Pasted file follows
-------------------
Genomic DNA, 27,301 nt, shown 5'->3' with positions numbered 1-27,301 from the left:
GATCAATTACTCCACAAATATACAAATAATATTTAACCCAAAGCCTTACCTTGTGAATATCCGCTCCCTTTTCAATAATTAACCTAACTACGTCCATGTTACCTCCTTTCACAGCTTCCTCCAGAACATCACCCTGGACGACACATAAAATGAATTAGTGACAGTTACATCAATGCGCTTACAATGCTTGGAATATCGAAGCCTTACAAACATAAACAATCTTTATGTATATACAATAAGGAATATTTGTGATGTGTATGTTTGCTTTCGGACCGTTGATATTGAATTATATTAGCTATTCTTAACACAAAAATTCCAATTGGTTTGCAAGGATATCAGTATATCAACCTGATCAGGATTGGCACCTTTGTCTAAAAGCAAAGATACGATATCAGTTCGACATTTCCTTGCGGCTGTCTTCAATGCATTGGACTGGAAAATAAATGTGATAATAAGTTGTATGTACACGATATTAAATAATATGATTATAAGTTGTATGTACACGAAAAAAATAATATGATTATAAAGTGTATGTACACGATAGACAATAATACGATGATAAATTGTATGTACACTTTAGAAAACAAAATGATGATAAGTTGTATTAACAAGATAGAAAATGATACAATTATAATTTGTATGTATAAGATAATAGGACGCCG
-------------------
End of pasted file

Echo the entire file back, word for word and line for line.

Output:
Genomic DNA, 27,301 nt, shown 5'->3' with positions numbered 1-27,301 from the left:
GATCAATTACTCCACAAATATACAAATAATATTTAACCCAAAGCCTTACCTTGTGAATATCCGCTCCCTTTTCAATAATTAACCTAACTACGTCCATGTTACCTCCTTTCACAGCTTCCTCCAGAACATCACCCTGGACGACACATAAAATGAATTAGTGACAGTTACATCAATGCGCTTACAATGCTTGGAATATCGAAGCCTTACAAACATAAACAATCTTTATGTATATACAATAAGGAATATTTGTGATGTGTATGTTTGCTTTCGGACCGTTGATATTGAATTATATTAGCTATTCTTAACACAAAAATTCCAATTGGTTTGCAAGGATATCAGTATATCAACCTGATCAGGATTGGCACCTTTGTCTAAAAGCAAAGATACGATATCAGTTCGACATTTCCTTGCGGCTGTCTTCAATGCATTGGACTGGAAAATAAATGTGATAATAAGTTGTATGTACACGATATTAAATAATATGATTATAAGTTGTATGTACACGAAAAAAATAATATGATTATAAAGTGTATGTACACGATAGACAATAATACGATGATAAATTGTATGTACACTTTAGAAAACAAAATGATGATAAGTTGTATTAACAAGATAGAAAATGATACAATTATAATTTGTATGTATAAGATAATAGGACGCCG